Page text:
Again, this was seven years ago. Is it merely a smear to bring out a loaded word to tar China with?
Well, there is the one-party system. “Everything in the State, nothing outside the State, nothing against the State,” was the motto of the Italian Fascists. That certainly describes the attitude of a Chinese leadership that cannot tolerate dissent or criticism.
The slogan also describes China’s miracle economy, marvel of the world. The government owns vast sectors of the Chinese economy, which means that political leaders control this wealth. But the leaders are accountable not to stockholders or voters, but only to the continuance of their own power.
The conflict of interest is obvious. The leaders have the opportunity to get rich. So they get rich.
The New York Times on Oct. 25 reported that relatives of the Chinese Premier, Wen Jiabao, whose official biography describes his childhood as “extremely poor,” control assets worth at least $2.7 billion - yes, billion.
Wen’s 90-year-old mother, a retired schoolteacher, holds an interest in a Chinese financial services company worth $120 million, as of five years ago. Other prosperous relatives of Wen include his son, daughter, younger brother and brother-in-law.
In Korea, we have seen this pattern many times - wives, sons, brothers of leading political figures becoming mysteriously rich. What is more natural, if you are in a position to do so, than to look out for your nearest and dearest?
And if the Big Guy doesn’t look out, the little guys will. Recent presidential history in the United States features stories of brothers Donald Nixon, Billy Carter and others - even a few shirttail Obama relatives - on the make.
But it is not only Big Guys. All over regional China big frogs in little puddles are exploiting the impunity of government officials in a one-party system. Farmer Yi’s land is confiscated to build a resort hotel controlled by - surprise! - Governor Wu. Farmer Yi is resentful; Governor Wu is, as they say on the Internet, laughing out loud.
As Hu Deping said seven years ago, “People want justice.”
This is China’s Achilles’ heel. How did China react to The New York Times article about the extraordinary good fortune of Prime Minister Wen’s many relatives? It blocked access to the Times’ English and Chinese Web sites - and to blogs mentioning the Times or Premier Wen.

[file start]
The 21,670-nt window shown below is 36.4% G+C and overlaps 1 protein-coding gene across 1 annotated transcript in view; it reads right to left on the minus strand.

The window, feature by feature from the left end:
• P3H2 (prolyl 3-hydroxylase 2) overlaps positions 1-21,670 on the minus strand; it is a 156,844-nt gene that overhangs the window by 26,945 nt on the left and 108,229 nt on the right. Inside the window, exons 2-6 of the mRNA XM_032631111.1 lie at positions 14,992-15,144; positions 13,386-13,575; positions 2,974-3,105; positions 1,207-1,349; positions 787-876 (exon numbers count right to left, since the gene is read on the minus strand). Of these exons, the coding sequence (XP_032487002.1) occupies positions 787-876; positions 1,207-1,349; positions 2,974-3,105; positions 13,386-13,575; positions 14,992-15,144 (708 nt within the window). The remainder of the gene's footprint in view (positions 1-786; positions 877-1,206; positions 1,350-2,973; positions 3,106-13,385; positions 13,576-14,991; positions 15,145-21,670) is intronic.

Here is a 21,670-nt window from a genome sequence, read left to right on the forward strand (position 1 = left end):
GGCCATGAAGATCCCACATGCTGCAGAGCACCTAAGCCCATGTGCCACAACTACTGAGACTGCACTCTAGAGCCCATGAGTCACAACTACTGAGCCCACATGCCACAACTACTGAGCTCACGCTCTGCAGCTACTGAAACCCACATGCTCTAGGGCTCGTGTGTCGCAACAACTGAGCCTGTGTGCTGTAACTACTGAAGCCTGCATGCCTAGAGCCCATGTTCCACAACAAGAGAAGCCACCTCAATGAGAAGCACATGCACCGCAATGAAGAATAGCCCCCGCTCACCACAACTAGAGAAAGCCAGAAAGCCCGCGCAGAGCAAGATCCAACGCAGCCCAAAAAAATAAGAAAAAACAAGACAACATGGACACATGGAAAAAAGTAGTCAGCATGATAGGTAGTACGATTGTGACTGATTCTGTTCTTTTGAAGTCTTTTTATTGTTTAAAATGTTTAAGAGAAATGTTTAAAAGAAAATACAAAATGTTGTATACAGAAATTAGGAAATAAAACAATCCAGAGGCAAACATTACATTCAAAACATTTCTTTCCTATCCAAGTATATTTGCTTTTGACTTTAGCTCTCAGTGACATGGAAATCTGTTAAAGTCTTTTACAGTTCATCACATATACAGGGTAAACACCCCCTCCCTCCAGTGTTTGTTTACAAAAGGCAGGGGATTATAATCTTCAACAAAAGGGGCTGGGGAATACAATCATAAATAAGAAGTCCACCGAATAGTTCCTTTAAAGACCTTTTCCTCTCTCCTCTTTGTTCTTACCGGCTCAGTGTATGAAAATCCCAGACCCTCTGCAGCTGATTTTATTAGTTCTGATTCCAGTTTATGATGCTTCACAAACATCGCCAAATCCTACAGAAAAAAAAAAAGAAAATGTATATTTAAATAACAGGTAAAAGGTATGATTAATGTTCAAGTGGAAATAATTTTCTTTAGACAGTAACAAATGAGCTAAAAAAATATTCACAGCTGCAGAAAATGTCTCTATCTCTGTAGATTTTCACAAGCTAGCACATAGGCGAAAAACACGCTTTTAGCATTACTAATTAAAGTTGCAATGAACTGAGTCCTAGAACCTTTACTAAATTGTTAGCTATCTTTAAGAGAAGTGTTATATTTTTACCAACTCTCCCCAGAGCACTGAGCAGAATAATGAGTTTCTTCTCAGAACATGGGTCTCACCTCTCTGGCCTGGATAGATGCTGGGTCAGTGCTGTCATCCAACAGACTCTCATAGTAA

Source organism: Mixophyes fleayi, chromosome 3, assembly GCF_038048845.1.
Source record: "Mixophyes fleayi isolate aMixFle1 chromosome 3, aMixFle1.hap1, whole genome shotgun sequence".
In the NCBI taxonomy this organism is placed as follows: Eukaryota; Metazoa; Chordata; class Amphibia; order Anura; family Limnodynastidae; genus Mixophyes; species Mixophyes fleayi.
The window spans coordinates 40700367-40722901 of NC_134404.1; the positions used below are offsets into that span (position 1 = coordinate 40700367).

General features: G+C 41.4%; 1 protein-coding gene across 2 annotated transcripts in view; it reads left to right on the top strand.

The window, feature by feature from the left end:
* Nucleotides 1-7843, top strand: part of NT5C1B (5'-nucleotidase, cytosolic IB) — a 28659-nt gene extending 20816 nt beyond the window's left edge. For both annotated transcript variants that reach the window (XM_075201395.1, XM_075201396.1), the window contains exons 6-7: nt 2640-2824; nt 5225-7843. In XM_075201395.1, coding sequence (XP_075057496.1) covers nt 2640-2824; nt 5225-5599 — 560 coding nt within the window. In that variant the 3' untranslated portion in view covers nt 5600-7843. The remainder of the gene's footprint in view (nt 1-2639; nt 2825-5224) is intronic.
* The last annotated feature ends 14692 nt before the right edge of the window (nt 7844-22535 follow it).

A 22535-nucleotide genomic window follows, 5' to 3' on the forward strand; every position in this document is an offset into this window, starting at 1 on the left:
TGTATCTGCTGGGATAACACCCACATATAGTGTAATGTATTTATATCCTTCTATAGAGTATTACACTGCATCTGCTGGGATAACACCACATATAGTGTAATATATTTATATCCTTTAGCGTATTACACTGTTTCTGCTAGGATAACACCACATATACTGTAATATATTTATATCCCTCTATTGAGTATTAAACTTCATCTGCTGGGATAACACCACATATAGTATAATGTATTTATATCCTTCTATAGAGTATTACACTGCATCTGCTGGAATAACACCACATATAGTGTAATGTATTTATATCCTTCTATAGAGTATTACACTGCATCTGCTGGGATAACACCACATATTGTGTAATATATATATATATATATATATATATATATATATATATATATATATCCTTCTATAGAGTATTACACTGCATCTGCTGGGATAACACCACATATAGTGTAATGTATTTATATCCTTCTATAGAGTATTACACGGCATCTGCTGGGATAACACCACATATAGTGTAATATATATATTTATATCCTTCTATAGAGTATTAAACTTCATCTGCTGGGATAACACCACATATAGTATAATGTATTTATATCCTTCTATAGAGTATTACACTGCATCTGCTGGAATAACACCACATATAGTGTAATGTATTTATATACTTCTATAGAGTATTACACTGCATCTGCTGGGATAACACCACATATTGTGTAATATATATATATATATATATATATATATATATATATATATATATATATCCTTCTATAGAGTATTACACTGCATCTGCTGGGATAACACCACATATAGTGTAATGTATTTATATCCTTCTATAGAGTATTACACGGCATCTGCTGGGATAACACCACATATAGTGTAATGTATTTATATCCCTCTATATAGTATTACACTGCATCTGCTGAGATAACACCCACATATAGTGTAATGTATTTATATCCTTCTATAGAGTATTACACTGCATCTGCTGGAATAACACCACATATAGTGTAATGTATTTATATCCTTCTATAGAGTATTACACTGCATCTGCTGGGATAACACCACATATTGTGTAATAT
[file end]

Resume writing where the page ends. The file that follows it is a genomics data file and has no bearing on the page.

Of course. If the people can be prevented from learning about it, it is the same as if it never happened.
It’s astonishing, all the information that the Chinese government thinks it can block out. In Chengdu, where my son’s family lives, the U.S. consulate posted air-quality measurements on its Web site. Turns out that it’s quite smoggy in Chengdu.
Seeking to reassure my son, a Chinese official minimized the problem. “It’s no more than the equivalent of smoking six cigarettes a week,” he said.
Right, said my son. And do I want my small sons smoking a cigarette a day, except Sunday?
The government in Beijing took a more direct approach, insisting that providing information about the air quality of Chinese cities was “a violation of diplomatic protocol.”
But of course people do find out. In Chengdu, they find out by breathing. Throughout the country, they find out about the leaders’ wealth by gossiping.
Blocking truthful information is not the act of a confident leadership that will dominate the 21st century. It displays the insecurity of a frightened leadership. And an insecure regime sooner or later is an instable regime.
China may very well dominate the 21st century, but not the China we see today. With its huge resources of population and the social organization that dictatorship has wrought, it is in a leading position. But it will not come into its own until it gains the confidence to embrace - “with Chinese characteristics,” in the mantra of the regime - the possibility that 1.3 billion Chinese deserve better than a government that looks out for itself first.
For now, good luck, Mr. Xi Jinping, the newly sworn president of China. And since you have the advantage of being a dictator, could you please, please, get coats and sweaters from Shanghai Port to my grandsons in Chengdu?
* The author is former chief editor of the Korea JoongAng Daily.
by Harold Piper